A text I am studying has the following sentence,

Eine freie Presse gab es nicht.

This contradicts everything I thought I understood about creating negative sentences in German. Surely the correct way to put this sentence is

Es gab keine freie Presse.

  • 19
    Compare English: There was no free press / A free press did not exist.
    – RHa
    Commented Nov 28, 2019 at 9:36
  • 3
    @RHa Or for slightly more purple-prose effect: "A free press it was not!"
    – Graham
    Commented Nov 28, 2019 at 16:40

6 Answers 6


A nicht at the end of a clause means the verb in second position is negated. So, in

Eine freie Presse gab es nicht.

the predicate is nicht geben. That's slightly different from

Es gab keine freie Presse.

where eine freie Presse is negated.

In your example, there is little semantic difference. The reason why the first form was used is the special position in front of the clause. It's the topic. The alternative

Keine freie Presse gab es.

which has the negated freie Presse as the topic sounds off. There's even a pun using that for effect:

In a former GDR Kaufhaus:

Haben Sie denn keine Schuhe? — Hier gibt's keine Hosen. Keine Schuhe gibt's dahinten.

  • 9
    Einer meiner liebsten Witze! :)
    – Olafant
    Commented Nov 28, 2019 at 5:29
  • 1
    Good analysis of "negated verb" vs. "negated object". One difference between the two is that you can have a mix of negated and unnegated objects with the same verb: "Es gab Hosen, Pullover, aber keine Schuhe." Commented Nov 28, 2019 at 13:56
  • It's been too long since I was around German people. I love that joke!
    – Graham
    Commented Nov 28, 2019 at 16:40

Both sentences are right. It's a matter of emphasis. If you hear a sentence starting with

Eine freie Presse ...

your expectation is: Ah, we are talking about freedom of speech now. What about free press? Well

... gab es nicht.

Oh. That's bad. If the sentence starts with

Es gab keine ...

then it's more about was es gab and was es nicht gab.

I guess you already know that word order in German is pretty free. Different word order is almost always about emphasis.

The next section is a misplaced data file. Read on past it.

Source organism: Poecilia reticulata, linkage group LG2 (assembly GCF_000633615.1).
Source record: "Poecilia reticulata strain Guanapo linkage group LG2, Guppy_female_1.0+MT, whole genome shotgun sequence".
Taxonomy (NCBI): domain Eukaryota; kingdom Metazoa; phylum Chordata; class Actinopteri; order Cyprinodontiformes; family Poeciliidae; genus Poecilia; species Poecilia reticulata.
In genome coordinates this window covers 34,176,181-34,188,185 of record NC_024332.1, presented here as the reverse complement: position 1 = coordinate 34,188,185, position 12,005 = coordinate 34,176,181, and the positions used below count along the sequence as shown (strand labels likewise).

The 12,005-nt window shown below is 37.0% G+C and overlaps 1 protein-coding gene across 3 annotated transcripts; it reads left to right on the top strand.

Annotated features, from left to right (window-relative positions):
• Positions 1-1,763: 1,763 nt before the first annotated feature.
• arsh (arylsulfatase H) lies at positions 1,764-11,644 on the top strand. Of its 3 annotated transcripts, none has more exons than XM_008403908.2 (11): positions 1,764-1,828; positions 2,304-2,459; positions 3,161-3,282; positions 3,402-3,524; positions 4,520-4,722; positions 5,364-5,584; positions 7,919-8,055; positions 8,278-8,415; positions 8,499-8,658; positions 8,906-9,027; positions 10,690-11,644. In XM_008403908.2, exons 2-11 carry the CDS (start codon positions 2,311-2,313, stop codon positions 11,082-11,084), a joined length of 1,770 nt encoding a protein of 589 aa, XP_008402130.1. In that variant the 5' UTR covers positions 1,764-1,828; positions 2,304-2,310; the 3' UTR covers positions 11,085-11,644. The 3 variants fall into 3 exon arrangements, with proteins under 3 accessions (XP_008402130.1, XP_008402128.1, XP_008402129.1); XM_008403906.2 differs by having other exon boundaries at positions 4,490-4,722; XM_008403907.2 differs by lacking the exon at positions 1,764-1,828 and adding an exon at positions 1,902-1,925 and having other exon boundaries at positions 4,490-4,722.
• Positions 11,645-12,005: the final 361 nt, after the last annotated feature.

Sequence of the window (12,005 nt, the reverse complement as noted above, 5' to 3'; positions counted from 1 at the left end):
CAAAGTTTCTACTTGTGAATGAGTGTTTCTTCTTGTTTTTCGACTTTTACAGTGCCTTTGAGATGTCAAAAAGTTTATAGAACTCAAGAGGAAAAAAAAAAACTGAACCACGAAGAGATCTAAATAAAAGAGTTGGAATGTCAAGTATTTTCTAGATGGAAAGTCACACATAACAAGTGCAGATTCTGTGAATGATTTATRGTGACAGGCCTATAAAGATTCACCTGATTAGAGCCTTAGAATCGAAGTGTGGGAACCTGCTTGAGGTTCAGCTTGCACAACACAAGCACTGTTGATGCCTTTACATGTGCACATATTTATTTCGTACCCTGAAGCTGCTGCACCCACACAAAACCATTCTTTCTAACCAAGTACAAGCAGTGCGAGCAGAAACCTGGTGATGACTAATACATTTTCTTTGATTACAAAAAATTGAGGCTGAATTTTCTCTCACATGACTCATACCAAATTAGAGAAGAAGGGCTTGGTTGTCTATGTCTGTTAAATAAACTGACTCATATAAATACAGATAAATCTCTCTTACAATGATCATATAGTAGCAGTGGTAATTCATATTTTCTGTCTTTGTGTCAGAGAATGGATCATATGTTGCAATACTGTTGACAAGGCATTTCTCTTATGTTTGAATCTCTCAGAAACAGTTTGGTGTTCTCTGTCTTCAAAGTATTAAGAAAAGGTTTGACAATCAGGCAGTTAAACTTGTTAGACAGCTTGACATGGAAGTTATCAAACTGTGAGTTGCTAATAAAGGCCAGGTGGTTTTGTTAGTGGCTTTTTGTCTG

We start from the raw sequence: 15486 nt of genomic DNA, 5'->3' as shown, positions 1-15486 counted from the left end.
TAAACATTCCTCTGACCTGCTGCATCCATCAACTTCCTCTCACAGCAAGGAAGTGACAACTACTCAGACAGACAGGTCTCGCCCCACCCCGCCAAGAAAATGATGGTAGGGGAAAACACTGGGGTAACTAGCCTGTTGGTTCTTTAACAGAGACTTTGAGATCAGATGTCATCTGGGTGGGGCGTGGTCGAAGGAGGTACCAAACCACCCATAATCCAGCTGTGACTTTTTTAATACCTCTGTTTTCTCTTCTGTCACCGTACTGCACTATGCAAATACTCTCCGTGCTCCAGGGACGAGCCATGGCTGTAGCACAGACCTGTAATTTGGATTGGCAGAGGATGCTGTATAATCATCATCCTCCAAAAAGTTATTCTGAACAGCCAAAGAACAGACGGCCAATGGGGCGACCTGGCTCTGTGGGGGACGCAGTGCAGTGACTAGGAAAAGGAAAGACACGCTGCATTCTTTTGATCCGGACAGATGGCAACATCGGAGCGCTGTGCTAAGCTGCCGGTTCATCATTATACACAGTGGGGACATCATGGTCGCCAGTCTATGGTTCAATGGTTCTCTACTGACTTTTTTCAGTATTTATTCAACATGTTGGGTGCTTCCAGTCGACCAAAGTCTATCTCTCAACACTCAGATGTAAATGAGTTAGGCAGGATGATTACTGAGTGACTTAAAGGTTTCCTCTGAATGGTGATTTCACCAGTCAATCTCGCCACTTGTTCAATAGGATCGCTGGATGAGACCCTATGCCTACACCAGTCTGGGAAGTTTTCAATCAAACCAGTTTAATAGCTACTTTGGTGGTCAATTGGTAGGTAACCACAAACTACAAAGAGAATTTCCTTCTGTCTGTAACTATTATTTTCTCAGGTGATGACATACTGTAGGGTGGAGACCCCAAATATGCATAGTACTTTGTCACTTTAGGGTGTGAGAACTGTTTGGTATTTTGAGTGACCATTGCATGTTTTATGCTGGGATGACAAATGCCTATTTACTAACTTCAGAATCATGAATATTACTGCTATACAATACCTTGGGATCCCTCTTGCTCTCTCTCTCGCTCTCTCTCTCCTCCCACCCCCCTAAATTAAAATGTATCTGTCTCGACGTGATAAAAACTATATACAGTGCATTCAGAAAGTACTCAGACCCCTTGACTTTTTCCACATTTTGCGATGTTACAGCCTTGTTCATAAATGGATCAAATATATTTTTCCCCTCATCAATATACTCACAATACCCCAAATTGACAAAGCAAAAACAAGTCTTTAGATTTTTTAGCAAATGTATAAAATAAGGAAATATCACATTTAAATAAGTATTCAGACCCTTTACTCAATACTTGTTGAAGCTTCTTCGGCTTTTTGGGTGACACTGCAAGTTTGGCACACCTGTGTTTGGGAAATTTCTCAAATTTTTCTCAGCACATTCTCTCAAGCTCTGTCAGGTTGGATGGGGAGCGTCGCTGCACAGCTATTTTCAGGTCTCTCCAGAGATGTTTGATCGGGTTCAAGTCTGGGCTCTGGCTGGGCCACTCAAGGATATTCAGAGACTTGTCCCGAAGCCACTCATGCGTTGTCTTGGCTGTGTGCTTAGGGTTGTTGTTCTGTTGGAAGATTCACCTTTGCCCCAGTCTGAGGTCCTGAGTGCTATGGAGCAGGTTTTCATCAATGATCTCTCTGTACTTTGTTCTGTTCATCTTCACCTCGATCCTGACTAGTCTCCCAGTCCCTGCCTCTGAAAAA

Put simply, it's this: nicht means the verb doesn't. kein means the noun isn't. So both those sample sentences are correct -- either the free press does not exist, or there isn't a free press.

  • That is a remarkably useful and appreciated insight. Thank you.
    – user40290
    Commented Nov 28, 2019 at 23:32

Basically in the sentence

Eine freie Presse gab es nicht.

The "nicht" negates the Verb "gab" besically claiming nonexistence. While

Es gab keine freie Presse.

uses "keine" to count the amount of "Pressen" and therfore claiming the existence of none.

In practice those are one and the same, you simply need to remember that "kein/keine/etc." are counting the noun associated. While "nicht" is basically saying "this sentence without nicht is wrong".


As far as I remember you use kein(e) when the subject of negation has no article (definite or indefinite), just like in your example.

Verbs are a perfect example of such use cases.


it's not just about word order. nicht and kein are different words. gab es is a kind of impassive, middle voice (whatever) and this allows for very different interpretations of "es" and the focus of the negative polarity item. If press is in subject position, it must exist in principle and can't be negated later; that's why a proxy, the indefinite pronoun es has to be used in an alternate construction.

In practice there is not always a notable difference, if the constructions are freely interpreted. @Janka's explanation is on point for the general difference between nicht and keine.

I'd say either:

the free press if there was any wasn't given any room;

the room if there was any didn't bear the free press

of course this shifts the problem to one about the metaphorical Freiräume, Schutzräume, etc. and the agentless passive "wasn't given".

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